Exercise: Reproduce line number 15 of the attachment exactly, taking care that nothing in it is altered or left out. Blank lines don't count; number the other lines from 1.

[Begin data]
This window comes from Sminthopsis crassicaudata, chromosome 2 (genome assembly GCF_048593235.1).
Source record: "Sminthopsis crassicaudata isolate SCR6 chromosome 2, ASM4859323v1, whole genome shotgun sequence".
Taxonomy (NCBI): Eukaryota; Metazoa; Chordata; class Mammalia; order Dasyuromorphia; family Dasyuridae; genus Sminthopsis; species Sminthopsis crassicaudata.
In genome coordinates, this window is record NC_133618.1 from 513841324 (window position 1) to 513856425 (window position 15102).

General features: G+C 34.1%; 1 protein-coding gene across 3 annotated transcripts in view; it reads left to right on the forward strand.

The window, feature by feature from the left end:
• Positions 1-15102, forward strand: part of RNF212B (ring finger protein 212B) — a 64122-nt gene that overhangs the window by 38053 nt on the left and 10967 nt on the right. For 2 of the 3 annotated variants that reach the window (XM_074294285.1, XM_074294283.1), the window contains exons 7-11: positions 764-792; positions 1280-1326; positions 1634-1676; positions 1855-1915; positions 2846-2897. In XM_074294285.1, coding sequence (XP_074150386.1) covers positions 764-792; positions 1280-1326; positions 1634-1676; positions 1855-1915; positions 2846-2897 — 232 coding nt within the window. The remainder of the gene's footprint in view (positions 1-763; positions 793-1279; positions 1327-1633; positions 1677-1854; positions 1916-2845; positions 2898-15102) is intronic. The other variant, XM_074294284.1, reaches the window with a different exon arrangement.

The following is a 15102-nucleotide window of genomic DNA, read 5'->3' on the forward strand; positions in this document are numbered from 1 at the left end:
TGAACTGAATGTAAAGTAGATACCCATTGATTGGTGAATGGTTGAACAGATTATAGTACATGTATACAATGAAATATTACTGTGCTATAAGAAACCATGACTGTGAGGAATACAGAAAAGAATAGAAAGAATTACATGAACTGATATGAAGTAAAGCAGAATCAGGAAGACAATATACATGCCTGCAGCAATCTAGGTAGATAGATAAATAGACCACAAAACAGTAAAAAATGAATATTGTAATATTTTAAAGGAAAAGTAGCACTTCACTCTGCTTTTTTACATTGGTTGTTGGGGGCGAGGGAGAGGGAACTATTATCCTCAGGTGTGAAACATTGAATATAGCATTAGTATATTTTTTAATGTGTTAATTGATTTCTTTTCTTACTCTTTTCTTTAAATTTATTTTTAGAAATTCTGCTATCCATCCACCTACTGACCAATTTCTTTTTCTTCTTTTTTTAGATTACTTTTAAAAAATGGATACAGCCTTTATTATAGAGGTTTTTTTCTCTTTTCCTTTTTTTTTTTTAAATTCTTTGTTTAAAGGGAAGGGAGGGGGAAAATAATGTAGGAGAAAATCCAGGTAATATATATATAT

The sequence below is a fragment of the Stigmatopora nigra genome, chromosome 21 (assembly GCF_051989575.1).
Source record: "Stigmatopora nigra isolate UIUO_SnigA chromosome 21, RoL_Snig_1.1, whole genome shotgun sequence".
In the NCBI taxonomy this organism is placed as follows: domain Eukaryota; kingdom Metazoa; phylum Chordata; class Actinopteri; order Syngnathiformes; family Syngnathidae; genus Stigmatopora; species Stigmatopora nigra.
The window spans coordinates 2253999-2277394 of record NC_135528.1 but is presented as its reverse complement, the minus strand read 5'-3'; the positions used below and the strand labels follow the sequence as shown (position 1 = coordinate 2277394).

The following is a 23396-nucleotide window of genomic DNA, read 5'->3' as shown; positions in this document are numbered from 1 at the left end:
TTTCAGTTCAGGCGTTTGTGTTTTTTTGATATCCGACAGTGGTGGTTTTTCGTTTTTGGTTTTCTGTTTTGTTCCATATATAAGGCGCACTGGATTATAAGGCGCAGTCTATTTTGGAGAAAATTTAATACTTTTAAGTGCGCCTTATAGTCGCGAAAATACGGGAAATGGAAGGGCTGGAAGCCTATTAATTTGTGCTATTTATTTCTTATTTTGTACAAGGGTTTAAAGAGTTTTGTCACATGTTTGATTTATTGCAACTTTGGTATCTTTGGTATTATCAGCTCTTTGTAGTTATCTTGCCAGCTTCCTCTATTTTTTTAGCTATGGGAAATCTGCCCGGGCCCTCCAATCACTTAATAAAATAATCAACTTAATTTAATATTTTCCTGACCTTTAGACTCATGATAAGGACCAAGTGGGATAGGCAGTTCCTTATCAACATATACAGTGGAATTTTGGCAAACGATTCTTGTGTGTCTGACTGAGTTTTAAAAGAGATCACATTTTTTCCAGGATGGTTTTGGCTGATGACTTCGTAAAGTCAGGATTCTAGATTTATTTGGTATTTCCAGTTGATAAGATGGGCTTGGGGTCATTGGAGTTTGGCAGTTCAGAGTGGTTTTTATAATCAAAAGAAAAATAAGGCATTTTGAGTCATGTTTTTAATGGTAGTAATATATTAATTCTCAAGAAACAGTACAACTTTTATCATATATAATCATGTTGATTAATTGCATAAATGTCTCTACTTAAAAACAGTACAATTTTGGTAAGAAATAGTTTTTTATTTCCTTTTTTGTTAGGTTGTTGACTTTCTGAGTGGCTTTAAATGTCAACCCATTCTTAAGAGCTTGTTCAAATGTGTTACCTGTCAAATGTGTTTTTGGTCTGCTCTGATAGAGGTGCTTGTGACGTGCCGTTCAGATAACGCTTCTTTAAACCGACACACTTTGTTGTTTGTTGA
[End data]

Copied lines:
TTTCAGTTCAGGCGTTTGTGTTTTTTTGATATCCGACAGTGGTGGTTTTTCGTTTTTGGTTTTCTGTTTTGTTCCATATATAAGGCGCACTGGATTATAAGGCGCAGTCTATTTTGGAGAAAATTTAATACTTTTAAGTGCGCCTTATAGTCGCGAAAATACGGGAAATGGAAGGGCTGGAAGCCTATTAATTTGTGCTATTTATTTCTTATTTTGTACAAGGGTTTAAAGAGTTTTGTCACATGTTTGATTTATTGCAACTTTGGTATCTTTGGTATTATCAGCTCTTTGTAGTTATCTTGCCAGCTTCCTCTATTTTTTTAGCTATGGGAAATCTGCCCGGGCCCTCCAATCACTTAATAAAATAATCAACTTAATTTAATATTTTCCTGACCTTTAGACTCATGATAAGGACCAAGTGGGATAGGCAGTTCCTTATCAACATATACAGTGGAATTTTGGCAAACGATTCTTGTGTGTCTGACTGAGTTTTAAAAGAGATCACATTTTTTCCAGGATGGTTTTGGCTGATGACTTCGTAAAGTCAGGATTCTAGATTTATTTGGTATTTCCAGTTGATAAGATGGGCTTGGGGTCATTGGAGTTTGGCAGTTCAGAGTGGTTTTTATAATCAAAAGAAAAATAAGGCATTTTGAGTCATGTTTTTAATGGTAGTAATATATTAATTCTCAAGAAACAGTACAACTTTTATCATATATAATCATGTTGATTAATTGCATAAATGTCTCTACTTAAAAACAGTACAATTTTGGTAAGAAATAGTTTTTTATTTCCTTTTTTGTTAGGTTGTTGACTTTCTGAGTGGCTTTAAATGTCAACCCATTCTTAAGAGCTTGTTCAAATGTGTTACCTGTCAAATGTGTTTTTGGTCTGCTCTGATAGAGGTGCTTGTGACGTGCCGTTCAGATAACGCTTCTTTAAACCGACACACTTTGTTGTTTGTTGA